Jeffrey: Right now, there is a historic resource of about 430,000 ounces at Mother Lode. With this next drill phase, we believe we will demonstrate that we can establish and possibly expand the resource. Then there's another opportunity to drill below the system into another mineralized zone that is about 100 feet or so below the bottom of the existing drilling. We have a few scattered holes that indicate there could be mineralization hosted by the carbonates underneath the current deposit. If that's the case, then it could be a much larger deposit.
Jeffrey: Sometimes we refer to this sort of mineralization as the drippings off a roast. Seeing as it is only 100 feet below our other holes, it represents some low-hanging fruit as an exploration opportunity. We'll be going after that first and foremost as we move the Mother Lode project forward. At this point, that lower area looks like an exciting way for us to add a lot of ounces at quite good grade.
Peter: “The drippings,” eh? I like it. Afraid I have not heard that before. Is that a standard deposit type?
Jeffrey: It is more typical of the mineralization that we see in north-central Nevada, which is called sediment-hosted or Carlin-style mineralization.
Peter: Great, thank you.
Jeffrey: And there is some precedent for the same type in our area. There was some drilling done to the south of our property that intercepted a favorable carbonate unit. It was mineralized and had good gold intercepts in it.
Jeffrey: The structural picture in the Mother Lode there is similar to North Bullfrog, where we have a deep thrust fault or low-angled fault that underlies the whole mineralization. We refer to that thrust as a detachment-type fault. The lower plate or rock unit below that big fault is this carbonate unit. It is a thinly-bedded, silty carbonate unit, which is very favorable for this type of mineralization.
Jeffrey: In the Mother Lode area, the carbonate is at relatively shallow depths and is called the Roberts Mountain Formation. It is quite a large structure in Nevada and is very favorable rock. Millions of ounces have been found in this rock in the north part of Nevada. If we have a well-mineralized section of it here, then it will be a big story in Nevada.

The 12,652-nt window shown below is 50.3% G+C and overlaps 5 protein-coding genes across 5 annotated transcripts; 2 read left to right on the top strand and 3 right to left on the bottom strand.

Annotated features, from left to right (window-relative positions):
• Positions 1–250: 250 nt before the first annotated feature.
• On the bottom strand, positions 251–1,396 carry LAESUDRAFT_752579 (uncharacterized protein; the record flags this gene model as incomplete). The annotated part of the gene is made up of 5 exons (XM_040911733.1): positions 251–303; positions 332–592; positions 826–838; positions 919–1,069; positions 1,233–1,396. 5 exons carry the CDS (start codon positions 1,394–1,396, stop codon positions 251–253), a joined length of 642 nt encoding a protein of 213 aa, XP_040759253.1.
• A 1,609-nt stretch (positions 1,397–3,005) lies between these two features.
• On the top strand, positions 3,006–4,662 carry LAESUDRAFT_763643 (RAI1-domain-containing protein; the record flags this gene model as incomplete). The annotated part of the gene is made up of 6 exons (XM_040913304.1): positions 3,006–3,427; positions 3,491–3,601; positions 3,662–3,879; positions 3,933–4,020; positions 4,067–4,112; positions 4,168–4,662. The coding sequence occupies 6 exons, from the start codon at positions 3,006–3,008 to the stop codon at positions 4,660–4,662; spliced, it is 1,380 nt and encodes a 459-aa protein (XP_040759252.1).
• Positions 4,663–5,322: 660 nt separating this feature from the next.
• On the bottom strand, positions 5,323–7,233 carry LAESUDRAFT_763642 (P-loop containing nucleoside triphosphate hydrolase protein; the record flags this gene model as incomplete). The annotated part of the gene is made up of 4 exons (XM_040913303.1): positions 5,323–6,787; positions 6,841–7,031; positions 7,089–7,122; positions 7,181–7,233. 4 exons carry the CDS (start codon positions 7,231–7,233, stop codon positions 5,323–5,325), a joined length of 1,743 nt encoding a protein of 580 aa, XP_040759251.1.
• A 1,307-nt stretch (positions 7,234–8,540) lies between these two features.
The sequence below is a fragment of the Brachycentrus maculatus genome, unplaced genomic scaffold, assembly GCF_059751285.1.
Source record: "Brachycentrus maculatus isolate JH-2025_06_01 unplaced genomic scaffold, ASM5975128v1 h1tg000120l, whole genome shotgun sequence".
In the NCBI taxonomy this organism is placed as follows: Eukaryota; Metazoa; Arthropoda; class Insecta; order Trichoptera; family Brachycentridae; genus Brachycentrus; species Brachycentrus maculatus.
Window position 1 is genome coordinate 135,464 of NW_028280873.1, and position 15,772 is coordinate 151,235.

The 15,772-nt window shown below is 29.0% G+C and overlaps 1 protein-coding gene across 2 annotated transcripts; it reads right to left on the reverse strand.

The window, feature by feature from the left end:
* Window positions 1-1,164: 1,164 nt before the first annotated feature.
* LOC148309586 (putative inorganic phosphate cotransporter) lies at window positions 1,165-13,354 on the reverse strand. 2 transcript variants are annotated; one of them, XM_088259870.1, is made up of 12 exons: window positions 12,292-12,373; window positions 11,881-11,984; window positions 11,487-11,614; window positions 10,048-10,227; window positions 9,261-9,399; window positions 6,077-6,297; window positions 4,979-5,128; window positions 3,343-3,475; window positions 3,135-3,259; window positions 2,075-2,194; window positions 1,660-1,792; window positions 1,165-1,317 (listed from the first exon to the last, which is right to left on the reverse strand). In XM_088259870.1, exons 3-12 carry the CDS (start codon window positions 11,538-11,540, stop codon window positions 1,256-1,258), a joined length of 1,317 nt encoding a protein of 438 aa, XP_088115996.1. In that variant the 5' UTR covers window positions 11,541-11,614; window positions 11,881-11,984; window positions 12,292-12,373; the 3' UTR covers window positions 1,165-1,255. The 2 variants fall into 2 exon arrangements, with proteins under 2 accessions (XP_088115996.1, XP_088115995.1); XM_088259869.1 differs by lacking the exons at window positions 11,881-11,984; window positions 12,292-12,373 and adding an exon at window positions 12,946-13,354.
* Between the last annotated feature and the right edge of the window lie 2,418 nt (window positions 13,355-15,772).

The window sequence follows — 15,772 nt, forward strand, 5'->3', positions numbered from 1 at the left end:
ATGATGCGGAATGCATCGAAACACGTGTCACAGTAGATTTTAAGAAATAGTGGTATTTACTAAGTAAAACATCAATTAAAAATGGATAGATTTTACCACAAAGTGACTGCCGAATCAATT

Peter: These are such large-scale phenomenons that you are talking about here. The detachment faults can be very interesting.
Jeffrey: They are one of the main structural features that contain mineralization as we go from our area of Nevada to the south into Arizona and southern California. Those big detachment faults give us things like the Picacho Mine and other significant mines to the south of us. As a geologist in this part of the world, they are really the things that you have to hone in on. We are getting a handle on those structures on our property. We have a very good sense of the ones at our North Bullfrog property and we believe we can now transfer that knowledge to our Mother Lode property as well.
Peter: And the town of Homestake is right in there as well in Arizona. Is that the namesake for the Homestake Mine?
Jeffrey: No, the Homestake Mine you are probably referring to is located in South Dakota. It's a whole different scenario – a much older gold deposit, maybe a couple of billion years old. It is a very different style of mineralization than what we have down here.
Peter: Thanks, I keep hearing about the “Town of Homestake” here and there or the “Homestake Mine”. There seem to be a few of those out there. Regardless, I have heard some interesting things about the geology of Dakota. It seems to be flying under the radar for most people, but is broadly prospective.
Jeffrey: One of the companies that recently invested in us, Coeur Mining, has a new project up there that they're working on. It is at the old Wharf Mine and they are having very good luck up there. They are very active in that area.
Peter: Great, thanks. Looking at the list of investors in Corvus Gold mentioned in the presentation deck is quite impressive. Tocqueville is always a compelling name with their long-term vision for the gold markets.
Jeffrey: Yes, we are definitely fortunate to have received investment from these distinguished institutional investors. However, the large holdings by institutional and long-term investors decreases our liquidity. The liquidity in Corvus stock is only about 15 to 18 million shares a year. That’s a good problem to have, but it can still be an issue.
Jeffrey: You mentioned Tocqueville, Peter, and I can't say enough about them. The support John Hathaway has given me over the years has been very meaningful to me. He has bet on the jockey in some ways.
Jeffrey: AngloGold Ashanti is my old company and they have been great supporters as well. They have written checks every time we’ve asked them to do so, for which we are eternally grateful. They are shareholders, but are not involved in the company beyond that. They have no special rights or representation on the Board – they are just waiting to see what I come up with next!
Jeffrey: The Resource Capital Funds have also been supportive. They are based here in Denver, which is where our headquarters is located. VanEck is another good group and it is specifically Joe Foster's managed fund that invested in Corvus. Osisko Mining are another good group that are very focused on exploration. Of course, Goldcorp has a small position in us from our acquisition of Mother Lode.